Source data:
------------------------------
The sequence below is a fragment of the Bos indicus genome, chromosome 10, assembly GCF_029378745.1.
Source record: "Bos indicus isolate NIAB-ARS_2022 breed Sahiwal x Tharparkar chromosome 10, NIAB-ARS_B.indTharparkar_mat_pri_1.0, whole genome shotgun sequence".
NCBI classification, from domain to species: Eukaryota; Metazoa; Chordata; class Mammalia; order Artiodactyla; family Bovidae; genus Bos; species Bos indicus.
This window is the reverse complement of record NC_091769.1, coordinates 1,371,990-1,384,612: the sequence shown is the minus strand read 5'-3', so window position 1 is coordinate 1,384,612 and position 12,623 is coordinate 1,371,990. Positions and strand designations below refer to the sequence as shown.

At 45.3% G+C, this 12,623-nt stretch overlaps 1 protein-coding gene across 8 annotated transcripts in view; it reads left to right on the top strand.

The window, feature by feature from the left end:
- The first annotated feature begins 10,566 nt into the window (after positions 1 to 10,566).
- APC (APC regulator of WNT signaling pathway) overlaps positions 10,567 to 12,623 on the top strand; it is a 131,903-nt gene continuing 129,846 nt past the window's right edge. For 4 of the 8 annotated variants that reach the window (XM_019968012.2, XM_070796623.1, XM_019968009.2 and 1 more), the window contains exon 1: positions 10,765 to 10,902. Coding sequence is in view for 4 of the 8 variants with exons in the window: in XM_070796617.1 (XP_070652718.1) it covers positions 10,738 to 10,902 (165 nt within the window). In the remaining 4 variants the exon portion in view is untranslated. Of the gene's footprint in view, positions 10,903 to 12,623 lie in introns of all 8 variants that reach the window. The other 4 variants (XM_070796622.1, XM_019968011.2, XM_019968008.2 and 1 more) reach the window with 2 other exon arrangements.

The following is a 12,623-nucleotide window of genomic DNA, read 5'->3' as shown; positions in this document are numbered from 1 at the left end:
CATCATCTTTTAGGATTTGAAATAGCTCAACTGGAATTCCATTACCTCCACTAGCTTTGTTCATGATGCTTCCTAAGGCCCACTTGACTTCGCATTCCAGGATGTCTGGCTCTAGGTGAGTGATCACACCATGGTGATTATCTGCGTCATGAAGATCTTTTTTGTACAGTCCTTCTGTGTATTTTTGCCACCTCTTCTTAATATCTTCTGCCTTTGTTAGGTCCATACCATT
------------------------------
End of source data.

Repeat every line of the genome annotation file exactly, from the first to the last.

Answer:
The sequence below is a fragment of the Bos indicus genome, chromosome 10, assembly GCF_029378745.1.
Source record: "Bos indicus isolate NIAB-ARS_2022 breed Sahiwal x Tharparkar chromosome 10, NIAB-ARS_B.indTharparkar_mat_pri_1.0, whole genome shotgun sequence".
NCBI classification, from domain to species: Eukaryota; Metazoa; Chordata; class Mammalia; order Artiodactyla; family Bovidae; genus Bos; species Bos indicus.
This window is the reverse complement of record NC_091769.1, coordinates 1,371,990-1,384,612: the sequence shown is the minus strand read 5'-3', so window position 1 is coordinate 1,384,612 and position 12,623 is coordinate 1,371,990. Positions and strand designations below refer to the sequence as shown.

At 45.3% G+C, this 12,623-nt stretch overlaps 1 protein-coding gene across 8 annotated transcripts in view; it reads left to right on the top strand.

The window, feature by feature from the left end:
- The first annotated feature begins 10,566 nt into the window (after positions 1 to 10,566).
- APC (APC regulator of WNT signaling pathway) overlaps positions 10,567 to 12,623 on the top strand; it is a 131,903-nt gene continuing 129,846 nt past the window's right edge. For 4 of the 8 annotated variants that reach the window (XM_019968012.2, XM_070796623.1, XM_019968009.2 and 1 more), the window contains exon 1: positions 10,765 to 10,902. Coding sequence is in view for 4 of the 8 variants with exons in the window: in XM_070796617.1 (XP_070652718.1) it covers positions 10,738 to 10,902 (165 nt within the window). In the remaining 4 variants the exon portion in view is untranslated. Of the gene's footprint in view, positions 10,903 to 12,623 lie in introns of all 8 variants that reach the window. The other 4 variants (XM_070796622.1, XM_019968011.2, XM_019968008.2 and 1 more) reach the window with 2 other exon arrangements.

The following is a 12,623-nucleotide window of genomic DNA, read 5'->3' as shown; positions in this document are numbered from 1 at the left end:
CATCATCTTTTAGGATTTGAAATAGCTCAACTGGAATTCCATTACCTCCACTAGCTTTGTTCATGATGCTTCCTAAGGCCCACTTGACTTCGCATTCCAGGATGTCTGGCTCTAGGTGAGTGATCACACCATGGTGATTATCTGCGTCATGAAGATCTTTTTTGTACAGTCCTTCTGTGTATTTTTGCCACCTCTTCTTAATATCTTCTGCCTTTGTTAGGTCCATACCATT